US & Canada

Woman jailed in US for driving with Canadian licence

Emily Nield says she wants an apology after US police arrested her for driving with a Canadian license Image copyright Emily Nield
Image caption Emily Nield says she wants an apology after US police arrested her for driving with a Canadian license

A Canadian woman is asking for an apology after US police arrested her and threw her in jail for driving with a Canadian licence.

Emily Nield, 27, was on a student visa when she was pulled over for speeding in Georgia on her birthday in April.

When she could not produce hard copies of her passport or birth certificate, she was handcuffed and taken to jail.

Charges were eventually dropped and her record cleared, but Ms Nield says she is still waiting for an apology.

After Ms Nield was pulled over for driving 87 mph (140 km/hr) in a 70 mph zone, the officer told her she could not drive with a Canadian licence.

"I tried to tell the officer this isn't right, my licence is legal, if she had just done a simple Google search, this would not have happened," she told the BBC on Monday.

According to the Georgia Department of Driver Services website, non-US citizens holding a valid foreign driver's licence are allowed to drive in the state of Georgia, but may be asked for proof that they are citizens of the country that issued it.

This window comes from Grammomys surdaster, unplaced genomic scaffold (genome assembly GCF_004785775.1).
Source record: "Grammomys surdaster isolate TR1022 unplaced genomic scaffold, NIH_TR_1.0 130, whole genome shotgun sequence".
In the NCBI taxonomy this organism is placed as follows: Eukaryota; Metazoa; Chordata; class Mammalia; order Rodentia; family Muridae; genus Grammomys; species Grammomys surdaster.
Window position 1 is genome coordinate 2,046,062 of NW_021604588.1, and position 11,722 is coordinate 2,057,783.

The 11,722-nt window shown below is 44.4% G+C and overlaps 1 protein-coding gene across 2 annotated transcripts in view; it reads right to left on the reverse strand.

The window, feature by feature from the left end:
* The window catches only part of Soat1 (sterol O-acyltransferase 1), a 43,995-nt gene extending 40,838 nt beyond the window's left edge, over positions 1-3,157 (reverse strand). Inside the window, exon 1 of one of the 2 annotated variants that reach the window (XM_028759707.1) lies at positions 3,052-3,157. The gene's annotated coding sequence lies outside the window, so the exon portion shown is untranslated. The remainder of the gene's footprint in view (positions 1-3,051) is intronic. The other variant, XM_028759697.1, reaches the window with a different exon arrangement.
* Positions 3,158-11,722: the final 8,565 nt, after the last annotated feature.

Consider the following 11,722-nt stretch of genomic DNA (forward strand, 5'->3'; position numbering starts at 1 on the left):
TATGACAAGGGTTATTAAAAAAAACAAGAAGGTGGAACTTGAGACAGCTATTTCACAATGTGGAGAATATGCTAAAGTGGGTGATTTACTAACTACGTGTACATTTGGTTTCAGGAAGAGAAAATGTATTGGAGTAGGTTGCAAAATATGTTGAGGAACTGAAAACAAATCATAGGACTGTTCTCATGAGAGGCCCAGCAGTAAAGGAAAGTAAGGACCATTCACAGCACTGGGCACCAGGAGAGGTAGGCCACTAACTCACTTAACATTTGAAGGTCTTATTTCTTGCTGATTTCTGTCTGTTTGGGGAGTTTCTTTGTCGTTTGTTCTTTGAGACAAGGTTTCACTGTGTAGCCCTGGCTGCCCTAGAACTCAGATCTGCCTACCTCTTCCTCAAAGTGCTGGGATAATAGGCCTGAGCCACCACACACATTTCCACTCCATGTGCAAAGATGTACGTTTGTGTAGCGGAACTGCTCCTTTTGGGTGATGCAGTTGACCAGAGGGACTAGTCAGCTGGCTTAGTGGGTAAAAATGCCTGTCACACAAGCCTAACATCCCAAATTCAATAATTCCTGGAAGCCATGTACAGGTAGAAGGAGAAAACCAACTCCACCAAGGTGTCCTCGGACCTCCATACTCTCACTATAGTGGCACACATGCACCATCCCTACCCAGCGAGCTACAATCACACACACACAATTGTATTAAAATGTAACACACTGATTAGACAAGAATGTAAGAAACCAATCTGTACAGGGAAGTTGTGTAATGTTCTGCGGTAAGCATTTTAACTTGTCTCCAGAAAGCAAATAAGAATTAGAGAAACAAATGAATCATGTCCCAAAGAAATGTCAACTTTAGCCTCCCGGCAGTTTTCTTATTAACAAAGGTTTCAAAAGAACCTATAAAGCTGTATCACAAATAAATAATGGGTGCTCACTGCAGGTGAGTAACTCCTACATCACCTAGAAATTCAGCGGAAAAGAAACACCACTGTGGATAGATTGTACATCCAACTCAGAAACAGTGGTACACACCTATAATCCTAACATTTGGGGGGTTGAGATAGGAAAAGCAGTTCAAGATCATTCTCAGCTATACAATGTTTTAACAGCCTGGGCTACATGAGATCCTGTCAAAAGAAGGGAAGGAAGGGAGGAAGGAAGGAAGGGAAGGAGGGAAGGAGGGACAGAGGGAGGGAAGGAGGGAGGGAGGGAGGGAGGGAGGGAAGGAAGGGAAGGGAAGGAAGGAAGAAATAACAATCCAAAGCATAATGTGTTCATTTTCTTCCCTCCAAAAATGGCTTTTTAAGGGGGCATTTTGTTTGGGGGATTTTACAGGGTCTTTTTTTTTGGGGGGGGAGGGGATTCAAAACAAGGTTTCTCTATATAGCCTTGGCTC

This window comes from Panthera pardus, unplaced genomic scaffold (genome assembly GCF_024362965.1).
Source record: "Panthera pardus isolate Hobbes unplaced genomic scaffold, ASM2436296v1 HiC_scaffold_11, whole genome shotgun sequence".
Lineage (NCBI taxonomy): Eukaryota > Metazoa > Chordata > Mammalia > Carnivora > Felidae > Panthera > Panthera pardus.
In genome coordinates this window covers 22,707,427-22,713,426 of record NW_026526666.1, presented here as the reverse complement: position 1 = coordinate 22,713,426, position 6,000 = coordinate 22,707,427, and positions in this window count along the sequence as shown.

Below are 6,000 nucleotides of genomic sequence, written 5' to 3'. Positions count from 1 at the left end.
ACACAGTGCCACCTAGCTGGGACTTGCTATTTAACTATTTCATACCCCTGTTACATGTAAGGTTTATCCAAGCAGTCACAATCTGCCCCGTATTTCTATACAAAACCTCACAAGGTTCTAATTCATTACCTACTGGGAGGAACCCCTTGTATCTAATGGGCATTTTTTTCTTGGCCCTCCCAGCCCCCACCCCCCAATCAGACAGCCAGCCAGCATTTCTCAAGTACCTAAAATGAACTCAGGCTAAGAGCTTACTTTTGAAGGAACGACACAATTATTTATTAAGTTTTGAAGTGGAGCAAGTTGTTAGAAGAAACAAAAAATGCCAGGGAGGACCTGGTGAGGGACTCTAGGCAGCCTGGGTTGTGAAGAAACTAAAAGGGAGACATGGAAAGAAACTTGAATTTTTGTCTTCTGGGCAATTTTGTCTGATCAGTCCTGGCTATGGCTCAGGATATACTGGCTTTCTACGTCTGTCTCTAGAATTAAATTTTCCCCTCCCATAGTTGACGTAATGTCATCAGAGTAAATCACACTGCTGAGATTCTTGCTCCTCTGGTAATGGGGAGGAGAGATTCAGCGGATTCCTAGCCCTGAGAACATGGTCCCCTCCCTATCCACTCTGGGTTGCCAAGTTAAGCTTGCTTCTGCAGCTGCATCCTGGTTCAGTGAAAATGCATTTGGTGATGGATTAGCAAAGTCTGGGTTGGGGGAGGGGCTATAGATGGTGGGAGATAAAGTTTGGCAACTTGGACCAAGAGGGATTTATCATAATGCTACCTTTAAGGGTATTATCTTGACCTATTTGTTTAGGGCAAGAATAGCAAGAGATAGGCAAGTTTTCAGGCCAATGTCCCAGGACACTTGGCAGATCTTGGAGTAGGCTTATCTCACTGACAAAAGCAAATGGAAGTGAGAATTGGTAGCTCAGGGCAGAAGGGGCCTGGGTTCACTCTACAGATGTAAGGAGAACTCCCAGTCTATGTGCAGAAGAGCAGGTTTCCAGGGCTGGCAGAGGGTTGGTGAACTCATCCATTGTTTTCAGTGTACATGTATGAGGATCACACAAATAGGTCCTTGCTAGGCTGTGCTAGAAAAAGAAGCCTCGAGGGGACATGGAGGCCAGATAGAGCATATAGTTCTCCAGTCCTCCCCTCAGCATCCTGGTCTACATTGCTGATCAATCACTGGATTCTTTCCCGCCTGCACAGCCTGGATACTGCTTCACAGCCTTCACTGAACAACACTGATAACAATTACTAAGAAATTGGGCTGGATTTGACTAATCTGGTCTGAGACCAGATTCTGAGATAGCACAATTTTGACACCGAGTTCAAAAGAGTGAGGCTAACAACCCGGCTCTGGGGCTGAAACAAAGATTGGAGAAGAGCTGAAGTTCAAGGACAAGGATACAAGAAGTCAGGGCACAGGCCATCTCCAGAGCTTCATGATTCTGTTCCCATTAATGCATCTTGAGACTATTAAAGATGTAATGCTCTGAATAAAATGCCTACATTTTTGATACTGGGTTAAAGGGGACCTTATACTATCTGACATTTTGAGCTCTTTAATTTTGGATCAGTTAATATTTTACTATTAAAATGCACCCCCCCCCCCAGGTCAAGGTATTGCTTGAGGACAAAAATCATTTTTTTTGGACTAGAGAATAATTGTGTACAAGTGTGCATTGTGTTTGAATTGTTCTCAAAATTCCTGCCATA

The highway she was driving on is frequented by many Canadians who vacation in Florida.

The officer did ask for proof that she was Canadian, and would not accept photographs of Ms Nield's immigration documents and passport. She was then arrested for driving without a licence.

"I was scared, I just kept thinking this (the arrest) is going to stay with me," she said. "It was the worst birthday of my life."

Ms Nield took a video of herself in the back of the officer's vehicle and posted it to Snapchat so her friends could arrange for a lawyer.

"I'm in cuffs. Help me! I don't want to go to jail," she says in tears.

She says she paid more than $778 (C$1000; £574) for bail and to retrieve her car from the impound. Three days later, the charges were dropped and her record has subsequently been cleared.

Ms Nield says she wants Canadians to know they do have rights driving in the US. She also says at the police station she was not allowed to contact the Canadian consulate, which she is legally allowed to do.

She also wants the officer to apologise for not knowing the law.

"I would love for her to reach out just say 'I'm sorry'," she says.

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